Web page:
Leek Frittata

Leek Frittata, Kiku Corner

I love leeks. They are cousins of the onions, but they are milder and almost sweet when lightly sauteed. I don’t buy them very often, so I was excited when Meinhilde brought them back from the market. This had to be a dish that would feature the leeks as the main star. I whipped up  this frittata after work on the first chilly evening of autumn.

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Teatime at The Boathouse Tea Room

Teatime at the Boathouse Tea Room, Kiku Corner

The Boathouse Tea Room is – you guessed it – an old boathouse in Guelph, Ontario. Both Tomiko and I completed our undergraduate degrees at the University of Guelph, and we would walk by the Boathouse every Saturday on our way to the Guelph Farmers’ Market.

As students, Tomiko and I only visited The Boathouse twice, since we were poor and didn’t eat out much. We would treat ourselves very rarely, and one of those times was with the delicious teatime at The Boathouse. Now that we have regular incomes and are living in Toronto, tea at The Boathouse is a great deal!

The Boathouse is located on the Speed River of Guelph, Ontario. It is just a short stroll to the covered bridge, one of only a few in Ontario. The boathouse was built in the early 1900s for the opera singer Edward Johnson, and in addition to housing boats at one time, it served as a dance hall, concession stand, and Navy Cadet Headquarters. In the 1997, after years of disuse, the boathouse was restored and became The Boathouse Tea Room.

Tomiko, Donatello, and I drove out to Guelph on a sunny Sunday in September. After visiting the Aberfoyle Antique Market, we lunched at The Boathouse. Donatello had the butter chicken strudel with an onion soup, and Tomiko and I shared tea for two.

Teatime at the Boathouse Tea Room, Kiku Corner


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Concord Grape Pie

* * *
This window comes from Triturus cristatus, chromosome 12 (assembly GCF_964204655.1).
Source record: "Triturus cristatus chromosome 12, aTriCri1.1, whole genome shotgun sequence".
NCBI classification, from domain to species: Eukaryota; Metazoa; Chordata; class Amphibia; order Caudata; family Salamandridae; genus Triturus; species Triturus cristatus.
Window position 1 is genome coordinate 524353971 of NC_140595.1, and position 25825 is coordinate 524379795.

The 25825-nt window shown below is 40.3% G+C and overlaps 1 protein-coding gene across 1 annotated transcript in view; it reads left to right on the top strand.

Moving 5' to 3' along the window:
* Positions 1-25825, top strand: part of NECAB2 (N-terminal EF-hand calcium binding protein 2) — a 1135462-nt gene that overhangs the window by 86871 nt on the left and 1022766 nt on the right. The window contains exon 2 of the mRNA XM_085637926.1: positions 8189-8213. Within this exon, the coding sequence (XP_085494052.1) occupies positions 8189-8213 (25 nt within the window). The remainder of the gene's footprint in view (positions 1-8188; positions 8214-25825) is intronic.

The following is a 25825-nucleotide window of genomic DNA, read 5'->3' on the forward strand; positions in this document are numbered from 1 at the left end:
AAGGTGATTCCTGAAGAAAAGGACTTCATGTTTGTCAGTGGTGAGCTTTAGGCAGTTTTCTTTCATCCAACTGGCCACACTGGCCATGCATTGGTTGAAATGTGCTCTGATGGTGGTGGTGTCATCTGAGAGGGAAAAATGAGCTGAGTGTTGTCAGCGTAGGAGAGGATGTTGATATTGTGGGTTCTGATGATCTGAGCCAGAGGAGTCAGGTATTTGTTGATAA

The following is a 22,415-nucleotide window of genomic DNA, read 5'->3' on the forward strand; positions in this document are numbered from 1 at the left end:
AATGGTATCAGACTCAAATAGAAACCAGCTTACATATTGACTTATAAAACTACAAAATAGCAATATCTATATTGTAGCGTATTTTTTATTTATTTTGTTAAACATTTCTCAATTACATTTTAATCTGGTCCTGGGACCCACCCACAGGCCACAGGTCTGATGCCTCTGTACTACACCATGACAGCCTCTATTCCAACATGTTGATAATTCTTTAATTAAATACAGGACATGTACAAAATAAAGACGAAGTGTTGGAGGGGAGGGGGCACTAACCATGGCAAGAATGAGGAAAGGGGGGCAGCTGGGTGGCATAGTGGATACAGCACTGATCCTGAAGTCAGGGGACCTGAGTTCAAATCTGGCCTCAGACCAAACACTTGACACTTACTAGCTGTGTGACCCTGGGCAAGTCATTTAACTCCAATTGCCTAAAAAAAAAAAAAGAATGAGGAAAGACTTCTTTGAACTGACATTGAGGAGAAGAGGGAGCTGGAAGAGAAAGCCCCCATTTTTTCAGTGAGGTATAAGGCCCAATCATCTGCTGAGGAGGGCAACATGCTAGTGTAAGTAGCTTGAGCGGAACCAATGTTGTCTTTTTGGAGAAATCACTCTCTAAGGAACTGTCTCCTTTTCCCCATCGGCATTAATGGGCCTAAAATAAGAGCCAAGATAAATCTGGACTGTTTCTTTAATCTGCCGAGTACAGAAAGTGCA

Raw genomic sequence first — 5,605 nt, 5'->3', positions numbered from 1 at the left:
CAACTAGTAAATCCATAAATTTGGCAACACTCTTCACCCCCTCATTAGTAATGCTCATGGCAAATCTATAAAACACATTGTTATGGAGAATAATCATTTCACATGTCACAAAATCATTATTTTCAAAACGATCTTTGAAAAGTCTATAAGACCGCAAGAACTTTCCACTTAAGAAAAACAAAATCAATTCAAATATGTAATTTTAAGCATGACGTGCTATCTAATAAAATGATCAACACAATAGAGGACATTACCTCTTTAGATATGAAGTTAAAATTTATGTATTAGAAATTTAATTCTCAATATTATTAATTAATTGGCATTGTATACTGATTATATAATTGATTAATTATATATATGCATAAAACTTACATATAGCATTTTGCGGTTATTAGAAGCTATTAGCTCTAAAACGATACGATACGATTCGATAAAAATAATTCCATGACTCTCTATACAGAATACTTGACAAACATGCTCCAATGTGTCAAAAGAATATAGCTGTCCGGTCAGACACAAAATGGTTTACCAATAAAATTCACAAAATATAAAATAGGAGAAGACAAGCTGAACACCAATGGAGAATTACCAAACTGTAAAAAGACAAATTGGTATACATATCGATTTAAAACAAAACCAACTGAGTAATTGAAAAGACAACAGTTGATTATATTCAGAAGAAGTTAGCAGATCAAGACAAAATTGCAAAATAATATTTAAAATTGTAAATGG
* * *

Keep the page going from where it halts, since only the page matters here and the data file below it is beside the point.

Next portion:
Concord Grape Pie, Kiku Corner Concord Grape Pie, Kiku Corner

Apple pie. Peach pie. Strawberry rhubarb pie. Yes, they’re delicious, but also quite common. I’m not the biggest fan of pie, or of fruity desserts in general, but this grape pie is special and delicious enough to make me a convert! Toronto is close to the Niagara region of Ontario where it’s warm enough to grow fruits that can’t deal with the weather of the rest of Canada. Hence, Niagara grows amazing fruits, including the most luscious peaches, cherries, and yes, grapes. Especially the purple Concord grapes, that taste like purple (you know, like purple lollipops, purple popsicles, and how purple markers smell). Once out of the oven, the originally indigo grapes transform into a plummy purple colour and look frosted with the sugar.

I’ve seen other recipes where you have to slip the grapes out of the skins and then prepare each mixture separately. Too much hassle for me. Not only is the assembly of this pie easy, the crust is really simple too. This pie uses seedless Concord grapes (and they must be seedless), but you leave them whole. People often think it’s a blueberry pie instead of grape!

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Canadian Design: STRUCTUBE

Structube, Kiku Corner

1. Cross Chair; 2. Decorative Ball; 3. Osaka Accent Table; 4. Master Chair; 5. Silhouette Floor Lamp; 6. Lexington Sofa; 7. Chicago Bookcase.

Like Umbra, Structube is a design store that I’ve seen all over and assumed it was an American company. Sometimes I like to be wrong! Structube was actually founded in Montreal, Quebec in 1974 as a family company, and the name ‘Structube’ is derived from the French term ‘structures tubulaires,’ meaning ‘tubular structures.’ The store carries sleek, modern, but interesting furniture and home accessories that would complement any living space.

I’m happy to see that the pieces are rather affordable too! The items above are some simple yet stunning favourites of mine, and I also love how you can find photos of the items as they can be used in real living situations.

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Grilled Nectarines with Cheese

Grilled Nectarines with Cheese, Kiku Corner

I made these when I was kitchen staff at a summer camp in Algonquin Park. At the end of two months of camp, the kids and most of the staff left for home. I stayed to help the chef prepare food for ‘post-camp,’ where head staff would finish up work, maintenance would be done, and alumni groups would visit. But those were regular, everyday meals. On the night the kids left, we catered a big barbecue where we served (among other dishes), cold beer, fresh lobsters, and these delicious grilled nectarines.

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